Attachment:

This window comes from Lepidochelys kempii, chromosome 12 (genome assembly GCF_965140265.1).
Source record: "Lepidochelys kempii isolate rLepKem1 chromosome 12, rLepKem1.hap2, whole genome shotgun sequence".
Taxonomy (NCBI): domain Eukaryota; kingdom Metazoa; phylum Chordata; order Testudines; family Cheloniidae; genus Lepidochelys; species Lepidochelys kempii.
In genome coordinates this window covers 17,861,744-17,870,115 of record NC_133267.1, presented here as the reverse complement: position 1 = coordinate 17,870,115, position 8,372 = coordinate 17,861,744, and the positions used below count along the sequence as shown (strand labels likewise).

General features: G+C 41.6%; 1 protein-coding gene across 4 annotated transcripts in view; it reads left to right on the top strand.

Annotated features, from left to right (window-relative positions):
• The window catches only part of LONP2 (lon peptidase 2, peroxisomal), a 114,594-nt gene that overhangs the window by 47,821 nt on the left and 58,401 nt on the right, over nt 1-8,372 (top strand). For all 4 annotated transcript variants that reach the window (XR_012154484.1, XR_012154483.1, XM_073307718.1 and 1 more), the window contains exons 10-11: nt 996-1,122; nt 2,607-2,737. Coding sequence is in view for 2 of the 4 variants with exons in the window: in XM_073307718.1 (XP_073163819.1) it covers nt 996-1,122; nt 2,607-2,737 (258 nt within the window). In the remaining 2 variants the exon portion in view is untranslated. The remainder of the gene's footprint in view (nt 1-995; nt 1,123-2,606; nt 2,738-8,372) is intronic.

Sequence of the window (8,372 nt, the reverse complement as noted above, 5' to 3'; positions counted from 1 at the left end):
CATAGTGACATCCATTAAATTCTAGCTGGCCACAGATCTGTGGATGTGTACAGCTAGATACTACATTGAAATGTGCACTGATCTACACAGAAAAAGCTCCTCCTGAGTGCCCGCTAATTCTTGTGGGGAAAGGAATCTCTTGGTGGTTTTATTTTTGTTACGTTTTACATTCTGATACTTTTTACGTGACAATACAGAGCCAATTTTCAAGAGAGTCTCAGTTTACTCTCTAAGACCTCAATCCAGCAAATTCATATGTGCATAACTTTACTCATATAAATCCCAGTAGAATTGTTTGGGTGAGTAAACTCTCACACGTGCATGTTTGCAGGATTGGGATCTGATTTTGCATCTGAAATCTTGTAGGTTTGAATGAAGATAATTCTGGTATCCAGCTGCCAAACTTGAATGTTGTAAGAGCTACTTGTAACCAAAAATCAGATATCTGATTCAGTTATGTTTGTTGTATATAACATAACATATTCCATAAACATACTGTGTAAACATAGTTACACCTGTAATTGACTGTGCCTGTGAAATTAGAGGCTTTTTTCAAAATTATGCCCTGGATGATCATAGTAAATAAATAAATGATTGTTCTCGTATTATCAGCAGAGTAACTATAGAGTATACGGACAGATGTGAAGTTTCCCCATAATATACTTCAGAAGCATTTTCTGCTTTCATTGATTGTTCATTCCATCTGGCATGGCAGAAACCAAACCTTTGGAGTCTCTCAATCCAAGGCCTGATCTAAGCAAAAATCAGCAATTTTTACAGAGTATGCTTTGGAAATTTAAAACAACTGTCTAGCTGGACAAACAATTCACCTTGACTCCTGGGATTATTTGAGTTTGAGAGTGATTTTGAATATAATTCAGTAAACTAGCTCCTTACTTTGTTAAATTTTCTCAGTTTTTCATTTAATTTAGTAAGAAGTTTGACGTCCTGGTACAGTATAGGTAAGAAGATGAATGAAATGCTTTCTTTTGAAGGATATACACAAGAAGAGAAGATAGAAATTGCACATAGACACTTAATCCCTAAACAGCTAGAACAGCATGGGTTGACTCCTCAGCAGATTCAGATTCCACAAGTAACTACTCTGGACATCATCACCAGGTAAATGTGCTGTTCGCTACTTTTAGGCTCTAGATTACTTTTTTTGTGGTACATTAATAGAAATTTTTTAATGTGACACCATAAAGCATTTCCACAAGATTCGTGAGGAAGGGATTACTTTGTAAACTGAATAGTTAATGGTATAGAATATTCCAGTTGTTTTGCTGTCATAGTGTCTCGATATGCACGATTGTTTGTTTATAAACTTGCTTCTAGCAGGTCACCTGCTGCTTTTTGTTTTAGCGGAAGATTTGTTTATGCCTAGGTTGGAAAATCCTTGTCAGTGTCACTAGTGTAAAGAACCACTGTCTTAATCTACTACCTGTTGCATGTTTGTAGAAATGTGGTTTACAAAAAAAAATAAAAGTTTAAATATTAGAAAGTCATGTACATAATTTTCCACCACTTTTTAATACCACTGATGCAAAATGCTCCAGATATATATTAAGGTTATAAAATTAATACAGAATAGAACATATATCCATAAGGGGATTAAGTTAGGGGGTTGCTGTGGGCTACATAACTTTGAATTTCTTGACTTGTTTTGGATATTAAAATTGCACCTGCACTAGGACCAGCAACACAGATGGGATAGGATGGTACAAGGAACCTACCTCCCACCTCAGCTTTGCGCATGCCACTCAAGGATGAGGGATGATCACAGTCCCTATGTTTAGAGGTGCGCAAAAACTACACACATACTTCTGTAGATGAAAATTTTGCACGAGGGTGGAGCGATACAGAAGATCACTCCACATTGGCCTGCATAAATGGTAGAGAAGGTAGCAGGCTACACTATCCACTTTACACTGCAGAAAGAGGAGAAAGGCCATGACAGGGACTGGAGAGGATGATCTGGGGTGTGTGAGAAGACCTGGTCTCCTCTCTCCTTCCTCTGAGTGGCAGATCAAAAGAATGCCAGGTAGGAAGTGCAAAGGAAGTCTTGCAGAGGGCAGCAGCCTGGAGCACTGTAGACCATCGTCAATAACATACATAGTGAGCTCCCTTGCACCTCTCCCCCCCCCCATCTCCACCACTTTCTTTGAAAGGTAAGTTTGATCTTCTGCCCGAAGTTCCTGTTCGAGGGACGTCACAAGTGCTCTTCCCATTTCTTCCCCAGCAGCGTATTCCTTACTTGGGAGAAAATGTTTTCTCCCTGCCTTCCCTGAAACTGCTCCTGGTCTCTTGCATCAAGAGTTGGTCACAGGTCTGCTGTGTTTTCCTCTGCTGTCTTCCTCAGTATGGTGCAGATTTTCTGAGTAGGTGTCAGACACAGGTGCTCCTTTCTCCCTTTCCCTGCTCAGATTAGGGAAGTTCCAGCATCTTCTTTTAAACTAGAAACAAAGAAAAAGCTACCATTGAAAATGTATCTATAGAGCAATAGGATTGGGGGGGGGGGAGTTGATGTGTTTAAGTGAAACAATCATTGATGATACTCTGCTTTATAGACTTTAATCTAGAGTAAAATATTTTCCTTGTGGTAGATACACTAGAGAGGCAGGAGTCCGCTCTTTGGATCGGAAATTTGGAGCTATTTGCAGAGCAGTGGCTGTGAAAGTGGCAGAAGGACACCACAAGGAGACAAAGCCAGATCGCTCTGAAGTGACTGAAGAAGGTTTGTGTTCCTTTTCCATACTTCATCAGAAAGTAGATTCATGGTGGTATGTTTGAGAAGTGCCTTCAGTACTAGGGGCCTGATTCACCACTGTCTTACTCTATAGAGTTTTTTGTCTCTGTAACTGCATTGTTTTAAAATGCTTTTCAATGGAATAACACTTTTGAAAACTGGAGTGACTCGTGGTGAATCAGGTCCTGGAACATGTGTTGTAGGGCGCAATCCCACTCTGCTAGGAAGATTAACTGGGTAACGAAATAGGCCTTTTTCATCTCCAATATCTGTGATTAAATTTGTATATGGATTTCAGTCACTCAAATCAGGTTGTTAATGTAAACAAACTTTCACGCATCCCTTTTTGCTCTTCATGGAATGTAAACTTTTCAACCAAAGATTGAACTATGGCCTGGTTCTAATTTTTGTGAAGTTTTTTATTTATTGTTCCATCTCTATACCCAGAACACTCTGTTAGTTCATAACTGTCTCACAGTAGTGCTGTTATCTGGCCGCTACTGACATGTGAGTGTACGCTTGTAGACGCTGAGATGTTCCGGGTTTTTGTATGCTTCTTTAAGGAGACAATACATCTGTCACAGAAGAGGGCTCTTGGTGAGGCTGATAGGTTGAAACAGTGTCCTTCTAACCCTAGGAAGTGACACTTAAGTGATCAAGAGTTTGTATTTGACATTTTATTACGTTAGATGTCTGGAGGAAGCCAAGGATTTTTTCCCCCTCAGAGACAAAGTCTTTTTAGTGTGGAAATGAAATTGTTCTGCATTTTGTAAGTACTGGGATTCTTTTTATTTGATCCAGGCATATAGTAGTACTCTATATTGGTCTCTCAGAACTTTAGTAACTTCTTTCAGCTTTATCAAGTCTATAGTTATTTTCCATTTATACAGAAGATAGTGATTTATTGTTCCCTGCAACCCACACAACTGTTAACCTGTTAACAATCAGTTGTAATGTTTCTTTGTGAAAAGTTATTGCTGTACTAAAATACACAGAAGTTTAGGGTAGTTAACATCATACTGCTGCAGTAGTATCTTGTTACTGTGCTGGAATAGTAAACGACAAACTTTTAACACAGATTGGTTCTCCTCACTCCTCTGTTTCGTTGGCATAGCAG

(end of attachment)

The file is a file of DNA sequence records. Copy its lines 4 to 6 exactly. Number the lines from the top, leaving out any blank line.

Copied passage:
In genome coordinates this window covers 17,861,744-17,870,115 of record NC_133267.1, presented here as the reverse complement: position 1 = coordinate 17,870,115, position 8,372 = coordinate 17,861,744, and the positions used below count along the sequence as shown (strand labels likewise).

General features: G+C 41.6%; 1 protein-coding gene across 4 annotated transcripts in view; it reads left to right on the top strand.

Annotated features, from left to right (window-relative positions):